We need personal guardrails so we don’t stray into areas of life that can harm us or the people we love. If there’s one area in which personal guardrails are most needed but also most resisted, it’s in our relationships.

I don’t think one blanket rule is the best way to create guardrails but its a good starting point.

How Do We Create Healthy Guardrails?

Understand what the Bible teaches about the total depravity of mankind. – The Bible if you have read it is full of stories that reinforce the theological understanding that everything has been marred by sin and tainted by the fall. Ta-Nehisi Coates said this about himself “I believe that the battle is lost at Happy Hour, not at the hotel. I am not a “good man.”If you don’t see yourself as a sinner who needs a savior but rather as basically good you will overestimate your willpower your tolerance and your faithfulness. If Coats as an atheist can see this? Why can’t we?

Talk with your spouse about what guardrails need to be in place to honor God and each other in your marriage. Go with whoever has the most sensitive conscience on this topic.

If you need to make an exception to your per-determined guardrails communicate. My wife and I have a few guardrails we have set but when I am going to meet with a woman I always let her know before and discuss with her after.

Understand you are not Billy Graham. People who are powerful and famous have to be far more careful than someone who works from home. Fame, influence and travel all make guardrails so much more necessary. For most of you reading this those are not realities for you so even though you need guardrails you probably don’t need the same ones as Pence and Graham.

Our desire as Christians should be to primary to honor God in all we do, secondarily to love our spouse and kids well, and lastly to love our neighbor as ourselves. Setting clear guardrails helps us do all three.

What Do You Do When Sundays are Taken Away?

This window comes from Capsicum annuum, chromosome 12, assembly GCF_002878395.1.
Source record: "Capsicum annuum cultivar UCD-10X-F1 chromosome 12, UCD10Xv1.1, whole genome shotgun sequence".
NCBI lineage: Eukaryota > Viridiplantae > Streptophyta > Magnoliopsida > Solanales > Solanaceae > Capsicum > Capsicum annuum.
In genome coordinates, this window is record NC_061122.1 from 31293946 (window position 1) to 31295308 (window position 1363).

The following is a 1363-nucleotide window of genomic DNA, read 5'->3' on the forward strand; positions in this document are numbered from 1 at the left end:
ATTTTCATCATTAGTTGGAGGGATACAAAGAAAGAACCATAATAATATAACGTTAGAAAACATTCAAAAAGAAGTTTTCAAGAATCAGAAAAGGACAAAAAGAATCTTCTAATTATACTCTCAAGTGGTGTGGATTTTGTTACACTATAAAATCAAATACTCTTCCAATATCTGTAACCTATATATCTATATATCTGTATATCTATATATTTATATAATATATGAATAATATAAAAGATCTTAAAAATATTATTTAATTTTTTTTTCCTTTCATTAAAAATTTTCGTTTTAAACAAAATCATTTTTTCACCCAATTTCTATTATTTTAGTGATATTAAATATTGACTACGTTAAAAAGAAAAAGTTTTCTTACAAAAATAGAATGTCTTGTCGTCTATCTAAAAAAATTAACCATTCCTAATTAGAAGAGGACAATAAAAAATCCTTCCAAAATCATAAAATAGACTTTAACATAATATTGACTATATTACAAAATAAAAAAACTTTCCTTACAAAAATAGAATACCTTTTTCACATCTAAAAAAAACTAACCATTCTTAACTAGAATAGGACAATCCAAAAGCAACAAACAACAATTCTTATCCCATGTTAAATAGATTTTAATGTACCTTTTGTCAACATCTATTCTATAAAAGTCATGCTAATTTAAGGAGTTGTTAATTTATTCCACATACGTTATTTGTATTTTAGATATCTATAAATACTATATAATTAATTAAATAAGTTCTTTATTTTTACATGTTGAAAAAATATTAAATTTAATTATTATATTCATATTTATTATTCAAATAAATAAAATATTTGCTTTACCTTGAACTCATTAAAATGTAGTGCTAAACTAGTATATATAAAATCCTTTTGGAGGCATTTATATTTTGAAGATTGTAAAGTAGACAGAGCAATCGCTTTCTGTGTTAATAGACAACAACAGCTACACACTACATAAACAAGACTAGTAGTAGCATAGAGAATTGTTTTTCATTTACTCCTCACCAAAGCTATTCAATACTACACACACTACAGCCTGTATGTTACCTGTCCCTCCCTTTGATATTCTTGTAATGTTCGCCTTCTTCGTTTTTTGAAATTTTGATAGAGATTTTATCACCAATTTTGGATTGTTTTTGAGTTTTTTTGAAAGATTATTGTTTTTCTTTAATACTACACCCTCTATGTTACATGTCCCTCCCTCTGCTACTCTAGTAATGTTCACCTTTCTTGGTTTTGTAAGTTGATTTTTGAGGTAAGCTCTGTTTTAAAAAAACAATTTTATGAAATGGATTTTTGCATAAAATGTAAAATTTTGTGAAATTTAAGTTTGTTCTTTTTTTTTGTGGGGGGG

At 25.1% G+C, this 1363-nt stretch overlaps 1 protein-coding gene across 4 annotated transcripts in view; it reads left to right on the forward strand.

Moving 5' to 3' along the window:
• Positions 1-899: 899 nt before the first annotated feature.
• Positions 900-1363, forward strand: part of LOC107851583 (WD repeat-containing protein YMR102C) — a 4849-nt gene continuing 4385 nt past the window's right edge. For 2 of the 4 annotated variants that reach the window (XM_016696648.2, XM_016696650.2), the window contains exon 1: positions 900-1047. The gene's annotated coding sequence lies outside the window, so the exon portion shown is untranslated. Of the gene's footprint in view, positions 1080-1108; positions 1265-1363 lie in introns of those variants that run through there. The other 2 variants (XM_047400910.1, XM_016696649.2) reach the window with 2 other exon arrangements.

Recently I read *Resilient – Child Discipleship and the Fearless Future of the Church. One of the things that stood out to me was when the authors described that most kids’ ministry leaders don’t have a metric for measuring success in kids’ ministry.

I know this to be true because one of the questions I ask at conferences is “How do you measure success in kids ministry” to which most people respond with a particular number of kids that attend regularly. I then ask “What do you do to disciple kids?” To this question, most people respond by saying “Sunday Morning.” I say this because there was a time in my life when those would have been my answer.

The metric I used to use was how many kids came and did they have fun. This wasn’t a metric that reflected kids who were becoming disciples of Christ. It was metric that measured fans of Pastor Sam. I was sincere. I was also sincerely wrong. I wanted kids to have fun. I wanted kids to think I was fun more than I wanted them to love and treasure Jesus. I would never have said that but what I measured did for me.

Around twelve years ago God opened my eyes to see the gospel like I never had before. It led me on a journey I am still on to be someone who treasures Christ above all else. It changed my priorities in life and it changed how I measure success in ministry. There was a time in my life where being known by my peers trumped being known by God. I would never have said that but what I measured (likes, fans, and Blog stats) did for me.